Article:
“The Master leads
by emptying people’s minds
and filling their cores,
by weakening their ambition
and toughening their resolve.
He helps people lose everything
they know, everything they desire,
and creates confusion
in those who think that they know.”

I am living a life I never imagined. It is a challenge to let go of the past and the expectations that were a part of that past life. Yet, if I do not let go of those expectations, I will never see what is in front of me. I think it is an opportunity, one more time, to cling closely to the Divine and find the peace and joy and gifts waiting in the present moment.

I experience wonderful blessings everyday; perhaps it is not the way I thought it would be, but I find myself grateful and hopeful.

I pray for you this day, as you reflect on the path you are on, that you see the beauty of God in this moment. Maybe it is not what you expected, or wanted; but it is beauty all the same and we cannot experience the richness of it until we let go of the past.



8 Aug

Hello from Charleston, NC. I am here to perform a wedding for a friend’s daughter and it is HOT. I have packed ‘heavy’, so I have my laptop and my devotional book, and book I have been meaning to read.

It is interesting that today’s reading from Joan Chittister’s commentary on the Rule of Benedict lands on possessions. The monks were never to own anything privately and even gifts given to the could not be accepted without the Abbot’s or Prioress’s permission. In this time of bulging closets this seems like crazy talk. However, Benedict is endeavoring to create an environment that give life to our spirit, not our bodies, or pride.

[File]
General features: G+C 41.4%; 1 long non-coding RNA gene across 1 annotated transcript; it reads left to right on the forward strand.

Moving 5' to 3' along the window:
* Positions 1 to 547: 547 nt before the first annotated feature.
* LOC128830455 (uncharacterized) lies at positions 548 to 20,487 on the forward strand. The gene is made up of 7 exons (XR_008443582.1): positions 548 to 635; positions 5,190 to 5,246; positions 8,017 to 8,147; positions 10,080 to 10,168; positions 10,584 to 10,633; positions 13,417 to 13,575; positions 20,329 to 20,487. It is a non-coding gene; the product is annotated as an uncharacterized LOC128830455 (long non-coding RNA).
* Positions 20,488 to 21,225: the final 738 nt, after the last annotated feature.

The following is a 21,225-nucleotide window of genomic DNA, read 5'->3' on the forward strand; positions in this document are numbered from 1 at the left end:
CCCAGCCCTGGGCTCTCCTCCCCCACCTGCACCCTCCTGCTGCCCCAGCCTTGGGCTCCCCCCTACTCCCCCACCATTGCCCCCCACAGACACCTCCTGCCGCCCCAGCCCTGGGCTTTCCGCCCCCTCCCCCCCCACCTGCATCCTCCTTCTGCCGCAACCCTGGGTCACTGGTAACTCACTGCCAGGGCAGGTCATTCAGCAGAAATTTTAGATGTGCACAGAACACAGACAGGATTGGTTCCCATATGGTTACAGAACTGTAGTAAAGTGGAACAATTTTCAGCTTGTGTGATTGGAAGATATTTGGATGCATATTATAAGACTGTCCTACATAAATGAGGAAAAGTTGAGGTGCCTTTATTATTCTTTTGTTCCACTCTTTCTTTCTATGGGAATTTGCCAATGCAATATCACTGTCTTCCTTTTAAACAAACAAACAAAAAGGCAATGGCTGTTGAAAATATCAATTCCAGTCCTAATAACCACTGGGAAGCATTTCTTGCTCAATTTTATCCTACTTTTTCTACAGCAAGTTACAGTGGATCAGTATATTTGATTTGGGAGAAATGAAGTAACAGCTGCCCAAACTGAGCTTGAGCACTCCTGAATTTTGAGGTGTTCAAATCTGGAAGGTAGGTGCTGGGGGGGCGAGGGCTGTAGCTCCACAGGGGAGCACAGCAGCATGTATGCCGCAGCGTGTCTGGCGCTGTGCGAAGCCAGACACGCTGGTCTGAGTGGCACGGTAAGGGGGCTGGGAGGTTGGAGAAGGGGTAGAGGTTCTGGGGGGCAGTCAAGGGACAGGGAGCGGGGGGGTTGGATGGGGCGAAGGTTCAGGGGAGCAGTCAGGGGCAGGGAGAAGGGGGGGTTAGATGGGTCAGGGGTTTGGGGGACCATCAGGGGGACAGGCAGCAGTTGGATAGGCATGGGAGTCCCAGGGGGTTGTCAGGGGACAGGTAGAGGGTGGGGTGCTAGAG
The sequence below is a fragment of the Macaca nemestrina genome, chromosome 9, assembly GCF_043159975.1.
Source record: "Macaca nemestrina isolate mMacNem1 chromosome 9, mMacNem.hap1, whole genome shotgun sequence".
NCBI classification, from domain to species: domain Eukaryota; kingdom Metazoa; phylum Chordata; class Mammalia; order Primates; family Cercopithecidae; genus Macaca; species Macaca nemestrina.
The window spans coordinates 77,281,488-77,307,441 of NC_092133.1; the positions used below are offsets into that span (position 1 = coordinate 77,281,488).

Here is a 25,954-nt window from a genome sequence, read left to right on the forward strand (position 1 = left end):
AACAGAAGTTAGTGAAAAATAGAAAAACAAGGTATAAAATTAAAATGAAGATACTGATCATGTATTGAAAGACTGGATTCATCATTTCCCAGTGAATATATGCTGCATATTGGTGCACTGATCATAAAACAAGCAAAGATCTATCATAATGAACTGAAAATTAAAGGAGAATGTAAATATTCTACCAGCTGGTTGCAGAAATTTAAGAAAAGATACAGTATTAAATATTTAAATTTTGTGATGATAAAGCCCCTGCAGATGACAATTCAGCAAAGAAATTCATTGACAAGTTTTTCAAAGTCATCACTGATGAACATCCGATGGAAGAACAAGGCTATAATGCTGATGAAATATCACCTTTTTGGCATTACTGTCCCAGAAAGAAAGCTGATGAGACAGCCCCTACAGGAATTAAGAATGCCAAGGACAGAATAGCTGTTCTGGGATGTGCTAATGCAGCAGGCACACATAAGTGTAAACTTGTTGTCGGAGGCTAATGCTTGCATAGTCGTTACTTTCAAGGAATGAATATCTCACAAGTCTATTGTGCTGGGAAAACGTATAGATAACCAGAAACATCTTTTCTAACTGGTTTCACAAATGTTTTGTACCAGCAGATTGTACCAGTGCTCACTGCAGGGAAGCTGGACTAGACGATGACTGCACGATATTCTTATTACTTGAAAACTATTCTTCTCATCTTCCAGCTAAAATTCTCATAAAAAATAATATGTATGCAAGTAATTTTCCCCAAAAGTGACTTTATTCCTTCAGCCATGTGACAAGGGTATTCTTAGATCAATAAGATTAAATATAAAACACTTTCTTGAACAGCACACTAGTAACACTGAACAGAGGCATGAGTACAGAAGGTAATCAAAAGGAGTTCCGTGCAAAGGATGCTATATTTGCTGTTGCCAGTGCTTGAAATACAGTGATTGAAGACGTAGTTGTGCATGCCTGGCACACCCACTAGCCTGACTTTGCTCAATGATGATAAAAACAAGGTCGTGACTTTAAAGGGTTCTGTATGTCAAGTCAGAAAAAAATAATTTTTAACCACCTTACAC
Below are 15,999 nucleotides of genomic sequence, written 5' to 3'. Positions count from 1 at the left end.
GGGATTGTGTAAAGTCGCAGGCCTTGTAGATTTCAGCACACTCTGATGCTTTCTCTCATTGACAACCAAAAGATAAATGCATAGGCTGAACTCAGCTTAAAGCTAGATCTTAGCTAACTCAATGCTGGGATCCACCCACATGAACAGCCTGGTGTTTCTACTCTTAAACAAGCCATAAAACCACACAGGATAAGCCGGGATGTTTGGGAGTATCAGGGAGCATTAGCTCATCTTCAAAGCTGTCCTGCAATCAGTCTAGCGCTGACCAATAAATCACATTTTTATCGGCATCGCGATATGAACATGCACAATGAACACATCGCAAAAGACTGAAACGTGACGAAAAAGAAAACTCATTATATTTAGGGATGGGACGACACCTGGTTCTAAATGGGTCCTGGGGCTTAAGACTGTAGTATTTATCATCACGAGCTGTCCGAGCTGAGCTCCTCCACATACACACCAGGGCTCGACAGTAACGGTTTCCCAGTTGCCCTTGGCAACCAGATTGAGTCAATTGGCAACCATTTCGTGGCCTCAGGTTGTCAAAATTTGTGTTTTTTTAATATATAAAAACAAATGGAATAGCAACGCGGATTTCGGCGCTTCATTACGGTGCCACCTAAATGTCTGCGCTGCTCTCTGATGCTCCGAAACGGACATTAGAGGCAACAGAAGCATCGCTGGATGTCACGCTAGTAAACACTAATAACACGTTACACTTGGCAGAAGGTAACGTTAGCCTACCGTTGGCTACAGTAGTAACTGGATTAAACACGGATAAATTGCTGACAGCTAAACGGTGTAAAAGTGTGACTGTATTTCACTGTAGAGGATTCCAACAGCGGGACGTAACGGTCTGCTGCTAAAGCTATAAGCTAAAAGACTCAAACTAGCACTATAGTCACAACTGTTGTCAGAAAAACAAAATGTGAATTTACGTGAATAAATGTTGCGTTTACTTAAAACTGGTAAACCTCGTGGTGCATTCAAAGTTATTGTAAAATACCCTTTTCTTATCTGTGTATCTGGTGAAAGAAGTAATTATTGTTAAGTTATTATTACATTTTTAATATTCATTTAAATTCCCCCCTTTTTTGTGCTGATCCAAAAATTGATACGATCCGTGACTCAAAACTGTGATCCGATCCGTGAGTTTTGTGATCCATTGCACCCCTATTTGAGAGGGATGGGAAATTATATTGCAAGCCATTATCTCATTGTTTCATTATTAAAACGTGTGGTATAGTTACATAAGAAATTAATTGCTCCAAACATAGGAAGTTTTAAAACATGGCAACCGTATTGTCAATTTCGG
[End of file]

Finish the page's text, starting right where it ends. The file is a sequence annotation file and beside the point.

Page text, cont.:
How much lighter our lives would be without all the heavy baggage we carry around. Having said this, let me say how much I have enjoyed shopping in Charleston. I think it is a matter of attitude. Perhaps it is as simple as separating our needs from our wants. Everything I have acquired so far on this trip I could have done without, but I have enjoyed finding a great sale and an item I will use well. AND, have been so very grateful for the of buying a treat for myself. Maybe my baggage is heavier, but I try to keep my heart light.

So, the place where all of this intersects for me is in also reading, The Return of The Prodigal Son:A Story of Homecoming by Henri Nouwen, which was written four years before his death in 1996. Just reading the prologue about Nouwen leaving the life of a Harvard professor to go and carry for a community of mentally challenged adults has been helpful for me. But the book really focuses on the painting of the Prodigal Son by Rembrandt. It is a painting which captured Nouwen’s heart and mind.